The Original Cheetos Mouse Never Had a Chance Once Chester Cheetah Came Along - Atlas Obscura
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The Original Cheetos Mouse Never Had a Chance Once Chester Cheetah Came Along

Having a mouse for a mascot made clear sense for Cheetos, Frito-Lay’s cheese-dusted fried corn puffs. Mice, by reputation, like cheese. Cheetos were cheesy, after a fashion. And so in the early 1970s, the brand debuted its first character: a rather debonair and multitalented mouse.

In one early appearance, the Cheetos mouse rode a motorcycle. ”They call me…Cheesy Rider, he said. “Why? Because I ride with cheese that goes crunch: Cheetos-brand cheese-flavored puffs.” He ruled Rome as “Julius Cheeser.” As an astronaut, he went to the moon—only to find it was not, in fact made of cheese. But no worries! He had his Cheetos, “two kinds, both out of this world…”

He could fly a plane:

Or sail a boat. Or ride a flying carpet. And even when he was doing more hum-drum work, like painting a building, he kept his sense of class:

Originally designed by Paul Coker, an illustrator known for his work on MAD magazine and holiday specials like “Santa Claus is Comin’ to Town,” the Cheetos mouse was never without his trusty snacks. In the ads, he inevitably demonstrated the awesome power of the Cheetos crunch. When the Cheesy Rider rode his motorcycle through a mountain while enjoying a neon orange puff, the mountain crumbled.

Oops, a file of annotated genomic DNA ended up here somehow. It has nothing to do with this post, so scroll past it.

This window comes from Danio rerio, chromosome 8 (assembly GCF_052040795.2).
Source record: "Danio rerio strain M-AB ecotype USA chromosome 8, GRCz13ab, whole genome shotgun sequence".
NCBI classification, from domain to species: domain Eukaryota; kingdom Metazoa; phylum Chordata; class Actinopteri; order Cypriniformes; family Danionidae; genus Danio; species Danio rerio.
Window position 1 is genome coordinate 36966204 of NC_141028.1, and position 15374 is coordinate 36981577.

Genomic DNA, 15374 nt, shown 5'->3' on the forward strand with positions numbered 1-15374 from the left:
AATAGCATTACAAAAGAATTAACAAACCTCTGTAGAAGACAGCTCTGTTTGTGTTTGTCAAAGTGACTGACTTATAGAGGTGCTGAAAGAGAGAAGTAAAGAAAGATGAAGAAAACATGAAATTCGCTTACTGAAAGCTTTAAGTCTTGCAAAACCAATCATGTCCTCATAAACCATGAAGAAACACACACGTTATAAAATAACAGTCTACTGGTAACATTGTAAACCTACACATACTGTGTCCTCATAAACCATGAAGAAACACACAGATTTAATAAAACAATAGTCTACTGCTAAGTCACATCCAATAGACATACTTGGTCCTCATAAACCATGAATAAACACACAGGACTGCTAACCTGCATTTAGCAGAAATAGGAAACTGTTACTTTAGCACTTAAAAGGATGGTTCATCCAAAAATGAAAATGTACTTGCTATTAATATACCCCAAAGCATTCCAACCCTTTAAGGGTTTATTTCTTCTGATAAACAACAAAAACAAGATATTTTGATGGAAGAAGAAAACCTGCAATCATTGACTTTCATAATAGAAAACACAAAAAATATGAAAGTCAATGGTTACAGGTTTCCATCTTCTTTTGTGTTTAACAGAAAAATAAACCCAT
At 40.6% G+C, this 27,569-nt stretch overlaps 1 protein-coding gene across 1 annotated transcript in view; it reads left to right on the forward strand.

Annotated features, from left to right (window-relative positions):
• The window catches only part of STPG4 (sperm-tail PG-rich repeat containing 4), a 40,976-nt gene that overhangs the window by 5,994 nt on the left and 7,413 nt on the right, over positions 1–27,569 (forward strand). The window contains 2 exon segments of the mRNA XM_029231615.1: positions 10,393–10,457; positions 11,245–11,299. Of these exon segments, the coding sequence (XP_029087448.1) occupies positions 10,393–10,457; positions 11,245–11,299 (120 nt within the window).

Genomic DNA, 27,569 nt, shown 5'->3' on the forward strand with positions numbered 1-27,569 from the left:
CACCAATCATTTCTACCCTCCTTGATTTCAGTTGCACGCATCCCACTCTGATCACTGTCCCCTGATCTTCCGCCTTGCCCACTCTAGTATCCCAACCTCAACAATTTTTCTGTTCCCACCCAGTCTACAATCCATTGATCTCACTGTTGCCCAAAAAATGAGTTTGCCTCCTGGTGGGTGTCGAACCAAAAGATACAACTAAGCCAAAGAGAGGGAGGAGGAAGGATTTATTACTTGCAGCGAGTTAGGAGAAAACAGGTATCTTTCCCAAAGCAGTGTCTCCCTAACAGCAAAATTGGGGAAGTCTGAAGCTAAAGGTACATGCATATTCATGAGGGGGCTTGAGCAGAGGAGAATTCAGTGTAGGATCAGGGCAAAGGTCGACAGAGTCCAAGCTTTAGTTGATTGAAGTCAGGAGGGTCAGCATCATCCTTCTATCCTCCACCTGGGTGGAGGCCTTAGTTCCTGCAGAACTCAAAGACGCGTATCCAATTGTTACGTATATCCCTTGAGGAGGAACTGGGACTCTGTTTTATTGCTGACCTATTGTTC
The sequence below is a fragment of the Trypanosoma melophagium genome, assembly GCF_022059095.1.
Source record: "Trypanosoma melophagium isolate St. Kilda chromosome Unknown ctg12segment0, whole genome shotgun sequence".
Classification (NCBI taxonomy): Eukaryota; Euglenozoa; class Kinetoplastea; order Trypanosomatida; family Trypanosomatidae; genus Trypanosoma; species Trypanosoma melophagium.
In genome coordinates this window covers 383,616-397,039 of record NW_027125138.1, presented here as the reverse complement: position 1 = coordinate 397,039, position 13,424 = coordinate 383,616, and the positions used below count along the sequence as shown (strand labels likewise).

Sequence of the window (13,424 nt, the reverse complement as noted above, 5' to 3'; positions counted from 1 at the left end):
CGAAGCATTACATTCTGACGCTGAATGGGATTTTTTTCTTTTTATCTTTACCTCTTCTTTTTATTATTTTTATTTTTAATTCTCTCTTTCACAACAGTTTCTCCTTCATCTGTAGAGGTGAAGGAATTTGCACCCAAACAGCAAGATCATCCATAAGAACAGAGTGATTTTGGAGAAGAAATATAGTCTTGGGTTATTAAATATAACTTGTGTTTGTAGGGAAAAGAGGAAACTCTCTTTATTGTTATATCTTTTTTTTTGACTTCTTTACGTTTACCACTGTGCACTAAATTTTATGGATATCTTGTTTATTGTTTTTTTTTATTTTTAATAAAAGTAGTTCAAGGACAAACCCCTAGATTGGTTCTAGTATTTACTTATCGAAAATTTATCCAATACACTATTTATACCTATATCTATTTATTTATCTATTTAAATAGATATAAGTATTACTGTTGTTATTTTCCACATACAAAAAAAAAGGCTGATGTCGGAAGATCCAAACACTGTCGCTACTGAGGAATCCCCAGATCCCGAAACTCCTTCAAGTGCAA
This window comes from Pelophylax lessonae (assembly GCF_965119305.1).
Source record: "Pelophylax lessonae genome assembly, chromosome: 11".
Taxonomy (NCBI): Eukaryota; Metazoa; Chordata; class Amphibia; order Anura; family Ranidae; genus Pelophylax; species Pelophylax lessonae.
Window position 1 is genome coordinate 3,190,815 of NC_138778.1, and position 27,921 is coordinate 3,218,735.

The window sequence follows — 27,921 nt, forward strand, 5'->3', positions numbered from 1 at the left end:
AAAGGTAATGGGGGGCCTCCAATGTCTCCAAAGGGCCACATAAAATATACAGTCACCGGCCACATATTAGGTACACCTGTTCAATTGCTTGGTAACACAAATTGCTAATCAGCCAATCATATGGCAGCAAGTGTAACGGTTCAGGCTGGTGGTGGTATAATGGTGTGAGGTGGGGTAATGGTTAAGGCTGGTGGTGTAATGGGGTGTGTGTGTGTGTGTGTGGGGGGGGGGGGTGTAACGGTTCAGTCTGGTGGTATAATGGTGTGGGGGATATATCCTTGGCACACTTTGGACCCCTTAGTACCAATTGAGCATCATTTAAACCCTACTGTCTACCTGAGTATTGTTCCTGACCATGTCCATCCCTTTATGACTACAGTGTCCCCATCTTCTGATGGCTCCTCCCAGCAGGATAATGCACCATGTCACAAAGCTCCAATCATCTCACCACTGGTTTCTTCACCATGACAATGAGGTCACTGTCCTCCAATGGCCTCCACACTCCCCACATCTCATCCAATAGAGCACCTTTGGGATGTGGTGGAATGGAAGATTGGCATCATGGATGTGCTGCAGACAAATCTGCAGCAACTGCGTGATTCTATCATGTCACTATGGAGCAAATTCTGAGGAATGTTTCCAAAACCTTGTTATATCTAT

When he ate a Cheeto while in space, the entire moon fell apart. Sometimes he put himself in danger: his plane and his flying carpet both disintegrated in the presence of the crunchy snack food.

The current Cheetos mascot Chester Cheetah, now instantly recognizable, did not actually oust the Cheetos mouse from his position. By the beginning of the 1980s, the mouse’s star had faded on its own, and he was out of commission. Chester was created in 1986, and from the beginning he was everything the Cheetos mouse wasn’t—cool, passionate, relatable.

Chester had a certain swagger, and although one would think a mouse might have a harder time controlling itself around cheese, it was this big cat who lost his cool when confronted with the sight of the bumpy, bright orange snack:

Like the mouse, Chester Cheetah was a man of many skills. He could fly, sail, spy, and skateboard, and unlike the mouse, he made it look good. Chester even used the same slogan—“the cheese that goes crunch”—as his predecessor.

Soon, the Cheetos mouse had faded into obscurity, cheetah-ed out of his place in cultural memory as the greatest Cheetos fan in the world.